After a long and harrowing flight, Papa Kay made it to Lyon today. While we'd hoped that the direct JFK-Lyon connection would make for easy international travel, this leg of the journey ended up in quite the fiasco. About two hours into the journey across the Atlantic, the pilot had to turn around and head back because the computer navigational system failed! I'm just so grateful they managed to find their way back to Manhattan before the plane went glub, glub.
Naturally, the grandkids were delighted to see their grandpa again, especially since he donned an entire suitcase full of goodies like mac and cheese, peanut butter, and Fruit Loops. In turn, Brooklyn was excited to show him the book she checked out during her class field trip to the library. Talia, on the other hand, couldn't wait to unveil her new potty (actually, she did most of the unveiling.)
Brooklyn took Papa Kay on a trip to Marché U, our local supermarket, to pick up a couple of last minute dinner items. It must have been quite entertaining to watch this 4 year-old tell her grandpa who's half a century older exactly what to do and say. She was trying to teach him a complicated phrase in French, but when Papa Kay didn't remember it all, she settled for "merci."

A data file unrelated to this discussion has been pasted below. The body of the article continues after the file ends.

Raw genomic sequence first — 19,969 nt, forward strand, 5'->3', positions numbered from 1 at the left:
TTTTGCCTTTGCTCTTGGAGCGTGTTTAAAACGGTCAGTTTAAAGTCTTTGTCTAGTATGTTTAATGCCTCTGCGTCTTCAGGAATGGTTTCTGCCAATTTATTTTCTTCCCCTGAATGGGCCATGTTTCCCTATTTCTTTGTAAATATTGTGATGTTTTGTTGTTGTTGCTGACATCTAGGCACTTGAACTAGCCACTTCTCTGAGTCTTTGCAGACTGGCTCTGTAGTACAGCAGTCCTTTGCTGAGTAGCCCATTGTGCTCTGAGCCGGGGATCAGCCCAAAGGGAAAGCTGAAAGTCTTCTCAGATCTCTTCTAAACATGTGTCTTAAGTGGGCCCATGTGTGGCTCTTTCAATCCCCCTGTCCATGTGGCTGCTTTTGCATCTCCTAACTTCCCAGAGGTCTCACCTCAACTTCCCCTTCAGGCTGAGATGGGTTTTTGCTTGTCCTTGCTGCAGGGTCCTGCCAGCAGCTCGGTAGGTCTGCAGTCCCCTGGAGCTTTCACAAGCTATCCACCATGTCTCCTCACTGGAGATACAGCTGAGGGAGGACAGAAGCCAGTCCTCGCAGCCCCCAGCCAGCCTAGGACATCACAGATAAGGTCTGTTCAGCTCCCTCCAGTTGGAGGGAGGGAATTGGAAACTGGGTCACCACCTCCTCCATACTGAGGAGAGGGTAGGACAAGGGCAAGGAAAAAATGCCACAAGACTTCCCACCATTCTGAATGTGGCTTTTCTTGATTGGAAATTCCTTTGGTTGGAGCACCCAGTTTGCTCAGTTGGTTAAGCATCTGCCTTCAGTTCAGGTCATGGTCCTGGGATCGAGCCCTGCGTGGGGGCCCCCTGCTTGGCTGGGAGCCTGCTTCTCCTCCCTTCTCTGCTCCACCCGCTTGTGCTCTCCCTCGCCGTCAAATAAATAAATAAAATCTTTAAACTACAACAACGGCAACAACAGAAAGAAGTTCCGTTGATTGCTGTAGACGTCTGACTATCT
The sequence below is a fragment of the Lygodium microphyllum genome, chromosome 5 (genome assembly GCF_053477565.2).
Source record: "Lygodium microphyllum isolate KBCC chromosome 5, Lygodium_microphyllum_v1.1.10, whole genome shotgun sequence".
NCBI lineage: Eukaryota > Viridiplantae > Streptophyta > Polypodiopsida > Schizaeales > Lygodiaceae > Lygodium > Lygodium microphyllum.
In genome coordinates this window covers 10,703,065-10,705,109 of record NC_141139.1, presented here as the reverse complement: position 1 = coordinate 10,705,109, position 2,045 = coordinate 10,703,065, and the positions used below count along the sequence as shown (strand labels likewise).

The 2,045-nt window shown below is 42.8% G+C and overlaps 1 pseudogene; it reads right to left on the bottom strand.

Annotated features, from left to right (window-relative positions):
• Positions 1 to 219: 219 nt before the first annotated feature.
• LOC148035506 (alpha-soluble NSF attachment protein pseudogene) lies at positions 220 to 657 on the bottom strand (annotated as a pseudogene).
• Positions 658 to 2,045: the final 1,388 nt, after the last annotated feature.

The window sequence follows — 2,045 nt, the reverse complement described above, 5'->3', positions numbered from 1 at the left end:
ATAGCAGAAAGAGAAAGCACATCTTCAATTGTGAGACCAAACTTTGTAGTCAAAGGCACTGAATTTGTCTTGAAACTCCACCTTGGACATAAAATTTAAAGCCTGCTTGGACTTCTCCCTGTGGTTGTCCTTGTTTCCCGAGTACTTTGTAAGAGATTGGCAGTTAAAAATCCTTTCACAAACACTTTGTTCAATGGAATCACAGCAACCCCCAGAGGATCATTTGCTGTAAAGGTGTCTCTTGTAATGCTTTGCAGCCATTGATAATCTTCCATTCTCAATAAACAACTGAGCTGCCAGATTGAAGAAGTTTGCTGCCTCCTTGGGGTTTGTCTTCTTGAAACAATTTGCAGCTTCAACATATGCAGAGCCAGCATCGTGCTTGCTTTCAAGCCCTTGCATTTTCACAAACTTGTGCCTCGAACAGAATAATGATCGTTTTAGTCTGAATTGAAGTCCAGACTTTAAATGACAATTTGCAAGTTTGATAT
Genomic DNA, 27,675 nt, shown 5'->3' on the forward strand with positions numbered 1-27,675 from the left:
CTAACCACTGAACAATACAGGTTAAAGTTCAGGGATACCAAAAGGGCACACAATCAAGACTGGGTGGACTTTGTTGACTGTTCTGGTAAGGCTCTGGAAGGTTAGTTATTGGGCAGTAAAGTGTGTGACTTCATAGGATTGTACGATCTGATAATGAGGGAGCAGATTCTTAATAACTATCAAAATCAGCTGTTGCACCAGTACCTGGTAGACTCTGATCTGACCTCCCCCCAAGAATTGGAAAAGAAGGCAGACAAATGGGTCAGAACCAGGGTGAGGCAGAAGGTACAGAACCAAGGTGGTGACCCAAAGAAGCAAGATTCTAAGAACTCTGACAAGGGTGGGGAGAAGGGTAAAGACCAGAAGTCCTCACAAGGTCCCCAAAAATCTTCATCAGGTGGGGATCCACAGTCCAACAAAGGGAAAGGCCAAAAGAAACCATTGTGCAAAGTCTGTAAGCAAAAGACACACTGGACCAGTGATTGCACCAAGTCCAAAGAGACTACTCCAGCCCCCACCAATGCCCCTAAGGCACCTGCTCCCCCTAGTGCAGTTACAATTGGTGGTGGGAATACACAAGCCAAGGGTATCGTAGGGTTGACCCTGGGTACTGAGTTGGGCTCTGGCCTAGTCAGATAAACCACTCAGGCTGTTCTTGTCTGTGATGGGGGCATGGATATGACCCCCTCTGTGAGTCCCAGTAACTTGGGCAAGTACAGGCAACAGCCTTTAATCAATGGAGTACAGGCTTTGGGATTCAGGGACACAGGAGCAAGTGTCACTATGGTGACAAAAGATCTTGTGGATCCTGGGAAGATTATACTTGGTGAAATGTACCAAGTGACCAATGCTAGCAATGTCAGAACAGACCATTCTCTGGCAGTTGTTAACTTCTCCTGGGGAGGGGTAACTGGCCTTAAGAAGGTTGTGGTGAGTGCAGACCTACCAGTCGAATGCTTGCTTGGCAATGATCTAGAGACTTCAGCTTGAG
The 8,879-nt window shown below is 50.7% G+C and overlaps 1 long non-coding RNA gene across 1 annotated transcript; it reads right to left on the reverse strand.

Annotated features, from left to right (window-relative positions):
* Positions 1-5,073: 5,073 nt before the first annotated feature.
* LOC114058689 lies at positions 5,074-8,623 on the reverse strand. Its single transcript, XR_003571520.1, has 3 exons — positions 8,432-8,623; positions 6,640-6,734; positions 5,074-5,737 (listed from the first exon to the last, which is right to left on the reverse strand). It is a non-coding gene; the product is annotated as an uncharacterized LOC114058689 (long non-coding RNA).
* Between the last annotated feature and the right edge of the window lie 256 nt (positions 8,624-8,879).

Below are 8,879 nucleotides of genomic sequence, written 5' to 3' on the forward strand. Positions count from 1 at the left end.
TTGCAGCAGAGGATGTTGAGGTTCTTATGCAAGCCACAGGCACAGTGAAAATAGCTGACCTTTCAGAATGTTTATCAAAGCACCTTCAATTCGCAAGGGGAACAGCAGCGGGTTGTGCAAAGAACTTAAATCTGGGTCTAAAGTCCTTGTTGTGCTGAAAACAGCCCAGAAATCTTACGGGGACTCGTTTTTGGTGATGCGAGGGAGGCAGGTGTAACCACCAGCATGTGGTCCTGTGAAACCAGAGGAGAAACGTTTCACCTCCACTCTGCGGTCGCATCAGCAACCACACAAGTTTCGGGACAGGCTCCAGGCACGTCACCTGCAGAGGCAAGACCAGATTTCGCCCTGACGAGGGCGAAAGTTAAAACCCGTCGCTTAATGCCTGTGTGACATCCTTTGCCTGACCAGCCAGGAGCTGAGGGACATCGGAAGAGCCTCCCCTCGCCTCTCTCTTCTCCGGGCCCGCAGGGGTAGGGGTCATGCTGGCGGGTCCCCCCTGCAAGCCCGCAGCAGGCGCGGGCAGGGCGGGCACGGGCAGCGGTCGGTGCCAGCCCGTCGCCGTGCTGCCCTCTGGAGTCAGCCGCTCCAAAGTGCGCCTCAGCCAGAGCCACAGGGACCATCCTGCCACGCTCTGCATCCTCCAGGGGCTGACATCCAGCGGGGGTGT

When Brooklyn got home, I asked her what exactly she was trying to teach Papa Kay to say. This was the response I got:
"I was teaching Papa Kay to say: Est-ce que je peux speak-er l'anglais?"
This response totally cracked me up for two reasons: first of all, it's a request for permission to speak English. Not exactly the most common speech act when interacting with the grocery store clerk, but imaginative nonetheless. I'm guessing that Brooklyn learned it at school--now that she's more conversant in French, she probably has to get approval before she resorts to her native tongue. What's even more hilarious is Brooklyn's innovative use of the verb "speak-er" instead of "parler." It was conjugated correctly and spoken with a very French accent, yet the verb stem was completely borrowed from English. It would be like a four year-old francophone saying "May I parle French?" Even more, it took me a while to convince Brooklyn that "speak-er" wasn't actually French and that "parler" would be a more appropriate word choice.
I guess I shouldn't feel too bad that it took me a moment to establish my credibility. Today Brooklyn tried to convince me that her teacher was singing the wrong lyrics to a French song--and then she wanted me to tell the teacher so! Wouldn't it be nice to be four and already know everything...